The Great Return March has the potential to lend its momentum to grassroots and popular struggles beyond Gaza’s fence, in the West Bank, Jerusalem, and inside Israel.
By Awad Abdelfattah
It is still premature to predict the fate of the Great March of Return, which is the brainchild of primarily young activists who managed, with great success, to involve the entire political spectrum in the Gaza Strip in an unarmed civil resistance. The march is being viewed by many as a remarkable and exceptional development that, if sustained, could open a new horizon politically and strategically for the Palestinians — as well as for Israelis who are critical of Israel’s oppressive apartheid — to launch a serious campaign for an alternative vision and path of struggle.
Two main factors make this astonishing mobilization near Gaza’s apartheid fence distinctive. The first is the rise of young vanguards to motivate the entire Palestinian political polity to fully engage in this civil activity. For over a year, I have followed the writings of one of the young, leading figures of the movement, Ahmad Abu Rtema; he too has followed my writings. We chatted several times before he, along with his partners, helped to turn the idea of the march into action. It was clear that Ahmad represented a new and creative thinking among the young generation, and was eager to continue learning. What further attracted me was his civil discourse towards the Israeli public: his support for a single democratic state in historic Palestine – where Palestinian Arabs, including refugees, and Israeli Jews can live together as equals – is a part of his political convictions.
The second factor is the endorsement of the Return March by Hamas and other factions in Gaza. This indicates a shift in these organizations’ political thinking, which could resonate across Palestinian society and around the world. Hamas’ immediate support of the idea of the march was partly motivated by the severe humanitarian and political crises facing the movement and the entire population of Gaza. These include growing internal tensions and external pressures, aggravated by relentless Israeli aggression, the antagonism of Western governments and Arab regimes, and the latest sanctions imposed by the president of the Palestinian Authority, Mahmoud Abbas, which have added insult to injury.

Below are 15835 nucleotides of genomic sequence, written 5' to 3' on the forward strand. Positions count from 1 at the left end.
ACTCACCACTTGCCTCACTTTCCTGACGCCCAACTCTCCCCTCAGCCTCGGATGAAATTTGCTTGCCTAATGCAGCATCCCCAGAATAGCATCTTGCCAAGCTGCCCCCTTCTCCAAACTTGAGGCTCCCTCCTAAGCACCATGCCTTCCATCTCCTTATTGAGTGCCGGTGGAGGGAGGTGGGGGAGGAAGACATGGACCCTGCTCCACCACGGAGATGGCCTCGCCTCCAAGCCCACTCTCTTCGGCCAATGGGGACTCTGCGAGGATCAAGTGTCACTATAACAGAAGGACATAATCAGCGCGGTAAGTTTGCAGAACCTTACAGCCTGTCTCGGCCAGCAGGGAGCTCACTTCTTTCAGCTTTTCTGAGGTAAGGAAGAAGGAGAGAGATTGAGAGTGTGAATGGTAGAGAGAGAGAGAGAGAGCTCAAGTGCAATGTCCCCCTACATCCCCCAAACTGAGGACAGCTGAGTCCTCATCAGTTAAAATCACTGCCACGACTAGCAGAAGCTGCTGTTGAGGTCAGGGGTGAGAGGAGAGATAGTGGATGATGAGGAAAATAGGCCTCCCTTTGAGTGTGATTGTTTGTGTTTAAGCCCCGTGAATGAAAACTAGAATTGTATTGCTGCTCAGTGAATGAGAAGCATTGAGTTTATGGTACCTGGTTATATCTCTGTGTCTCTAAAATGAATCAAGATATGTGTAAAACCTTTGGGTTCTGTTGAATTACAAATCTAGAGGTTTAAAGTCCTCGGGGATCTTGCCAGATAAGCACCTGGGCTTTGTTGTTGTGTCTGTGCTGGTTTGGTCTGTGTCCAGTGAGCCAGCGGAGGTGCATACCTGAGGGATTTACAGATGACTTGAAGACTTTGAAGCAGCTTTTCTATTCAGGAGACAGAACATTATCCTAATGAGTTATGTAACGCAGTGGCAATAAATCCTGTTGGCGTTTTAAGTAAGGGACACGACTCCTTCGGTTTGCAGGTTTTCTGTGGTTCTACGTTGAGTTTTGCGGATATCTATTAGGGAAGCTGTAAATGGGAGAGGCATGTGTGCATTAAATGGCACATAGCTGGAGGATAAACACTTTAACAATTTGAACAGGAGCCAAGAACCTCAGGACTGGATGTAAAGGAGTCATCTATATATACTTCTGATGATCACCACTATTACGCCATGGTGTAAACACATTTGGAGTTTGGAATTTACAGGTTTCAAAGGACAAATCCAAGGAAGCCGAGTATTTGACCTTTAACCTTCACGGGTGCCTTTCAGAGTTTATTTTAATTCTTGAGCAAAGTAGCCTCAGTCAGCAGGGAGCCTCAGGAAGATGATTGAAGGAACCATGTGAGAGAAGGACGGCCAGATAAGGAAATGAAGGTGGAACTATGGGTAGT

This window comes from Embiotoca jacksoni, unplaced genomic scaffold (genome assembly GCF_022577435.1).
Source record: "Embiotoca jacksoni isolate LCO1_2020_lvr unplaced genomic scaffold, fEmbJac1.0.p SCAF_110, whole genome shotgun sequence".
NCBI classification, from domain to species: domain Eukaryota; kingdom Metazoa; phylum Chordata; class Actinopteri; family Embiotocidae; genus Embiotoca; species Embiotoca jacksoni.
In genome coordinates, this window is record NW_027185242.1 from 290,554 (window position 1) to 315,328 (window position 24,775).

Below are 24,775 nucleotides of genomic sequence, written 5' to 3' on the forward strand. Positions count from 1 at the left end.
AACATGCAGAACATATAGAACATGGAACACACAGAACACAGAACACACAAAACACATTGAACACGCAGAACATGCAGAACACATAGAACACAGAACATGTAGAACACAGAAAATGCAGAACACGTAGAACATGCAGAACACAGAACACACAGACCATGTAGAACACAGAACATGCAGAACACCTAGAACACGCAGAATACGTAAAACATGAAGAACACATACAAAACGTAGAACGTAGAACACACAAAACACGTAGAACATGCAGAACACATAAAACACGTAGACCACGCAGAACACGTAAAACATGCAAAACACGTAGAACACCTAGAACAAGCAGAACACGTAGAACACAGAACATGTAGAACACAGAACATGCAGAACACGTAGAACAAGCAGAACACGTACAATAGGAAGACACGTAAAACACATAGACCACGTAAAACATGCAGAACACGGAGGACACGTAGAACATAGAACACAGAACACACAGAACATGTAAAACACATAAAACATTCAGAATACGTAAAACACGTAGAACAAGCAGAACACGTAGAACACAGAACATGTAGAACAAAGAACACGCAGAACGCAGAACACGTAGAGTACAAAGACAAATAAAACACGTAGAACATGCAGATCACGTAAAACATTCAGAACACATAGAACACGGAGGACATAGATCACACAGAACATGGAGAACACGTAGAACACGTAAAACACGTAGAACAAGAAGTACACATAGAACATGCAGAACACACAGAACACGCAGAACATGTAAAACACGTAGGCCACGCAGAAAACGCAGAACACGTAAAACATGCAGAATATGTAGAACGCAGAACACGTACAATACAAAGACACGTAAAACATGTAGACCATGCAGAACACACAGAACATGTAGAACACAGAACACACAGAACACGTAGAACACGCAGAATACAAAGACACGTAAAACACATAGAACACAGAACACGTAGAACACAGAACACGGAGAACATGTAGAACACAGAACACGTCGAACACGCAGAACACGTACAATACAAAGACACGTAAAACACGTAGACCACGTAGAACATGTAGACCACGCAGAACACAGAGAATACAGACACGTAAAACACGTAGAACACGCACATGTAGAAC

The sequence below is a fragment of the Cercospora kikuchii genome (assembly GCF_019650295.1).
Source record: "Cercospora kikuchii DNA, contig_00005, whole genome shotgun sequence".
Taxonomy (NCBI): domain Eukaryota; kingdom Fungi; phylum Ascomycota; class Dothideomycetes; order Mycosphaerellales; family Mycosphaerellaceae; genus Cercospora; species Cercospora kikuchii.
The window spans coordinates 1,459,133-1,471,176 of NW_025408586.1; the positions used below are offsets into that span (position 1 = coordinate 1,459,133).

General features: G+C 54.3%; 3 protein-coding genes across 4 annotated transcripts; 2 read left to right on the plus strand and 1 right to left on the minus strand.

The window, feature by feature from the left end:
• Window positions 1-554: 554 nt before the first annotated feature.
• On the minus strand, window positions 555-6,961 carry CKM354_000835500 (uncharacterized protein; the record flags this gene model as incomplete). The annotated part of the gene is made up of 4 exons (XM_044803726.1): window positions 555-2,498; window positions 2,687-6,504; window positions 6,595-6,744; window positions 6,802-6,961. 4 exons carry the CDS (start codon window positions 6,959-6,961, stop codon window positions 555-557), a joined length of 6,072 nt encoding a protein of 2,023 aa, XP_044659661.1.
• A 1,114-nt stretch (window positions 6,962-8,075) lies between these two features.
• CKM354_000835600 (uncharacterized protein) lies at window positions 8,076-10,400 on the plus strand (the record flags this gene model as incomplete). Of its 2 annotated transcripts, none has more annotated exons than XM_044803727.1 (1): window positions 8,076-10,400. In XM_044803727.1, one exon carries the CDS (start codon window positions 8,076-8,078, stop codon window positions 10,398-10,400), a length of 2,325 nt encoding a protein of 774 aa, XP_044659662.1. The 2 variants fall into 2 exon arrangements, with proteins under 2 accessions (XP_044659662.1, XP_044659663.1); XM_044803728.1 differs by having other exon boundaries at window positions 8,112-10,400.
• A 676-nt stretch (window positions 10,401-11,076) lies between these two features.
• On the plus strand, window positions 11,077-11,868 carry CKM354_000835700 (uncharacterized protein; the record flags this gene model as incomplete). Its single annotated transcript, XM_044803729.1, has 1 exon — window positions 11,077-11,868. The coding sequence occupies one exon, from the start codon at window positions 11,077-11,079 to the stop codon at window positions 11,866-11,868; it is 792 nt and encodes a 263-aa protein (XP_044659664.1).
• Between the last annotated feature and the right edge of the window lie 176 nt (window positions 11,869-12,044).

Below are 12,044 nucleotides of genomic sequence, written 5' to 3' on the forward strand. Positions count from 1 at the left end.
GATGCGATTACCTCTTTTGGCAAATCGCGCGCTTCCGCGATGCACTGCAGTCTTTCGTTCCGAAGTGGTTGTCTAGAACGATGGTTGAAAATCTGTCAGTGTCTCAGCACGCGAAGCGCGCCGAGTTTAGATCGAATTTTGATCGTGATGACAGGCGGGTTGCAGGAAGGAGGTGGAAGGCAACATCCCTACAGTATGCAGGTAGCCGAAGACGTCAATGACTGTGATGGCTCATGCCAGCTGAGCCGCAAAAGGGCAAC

Indeed, in recent years, Hamas has been trying, without real success, to reform its political platform and discourse to make it more acceptable to the international community, and has cited its support for popular struggle on numerous occasions. The movement’s backing of the Return March is in line with this intention. However, the party which has the most interest in thwarting such a change is Israel, which wants to maintain Hamas’ image as a terrorist organization, and Abbas’ image as an objector to negotiations. The execution of Palestinian marchers along the Gaza fence also reflects Israel’s frustration with this type of struggle, because it cannot cope with its moral and nonviolent nature. This is further shown by Israel’s admittance that it lost the media war over Gaza these past few weeks.
Since it is not interested in starting a fourth war with Hamas, particularly due to the situation on the northern border with Syria, Israel may opt to silence the civil resistance in Gaza through an agreement that would temporarily ease the humanitarian crisis, without offering any major political or structural changes. The news about Israeli efforts to achieve such a short-term agreement worries the organizers of the march, because it could undermine their most important strategic political objectives: the full removal of the blockade of Gaza, and the growing momentum for the Palestinians’ right to return.
Two signs of hope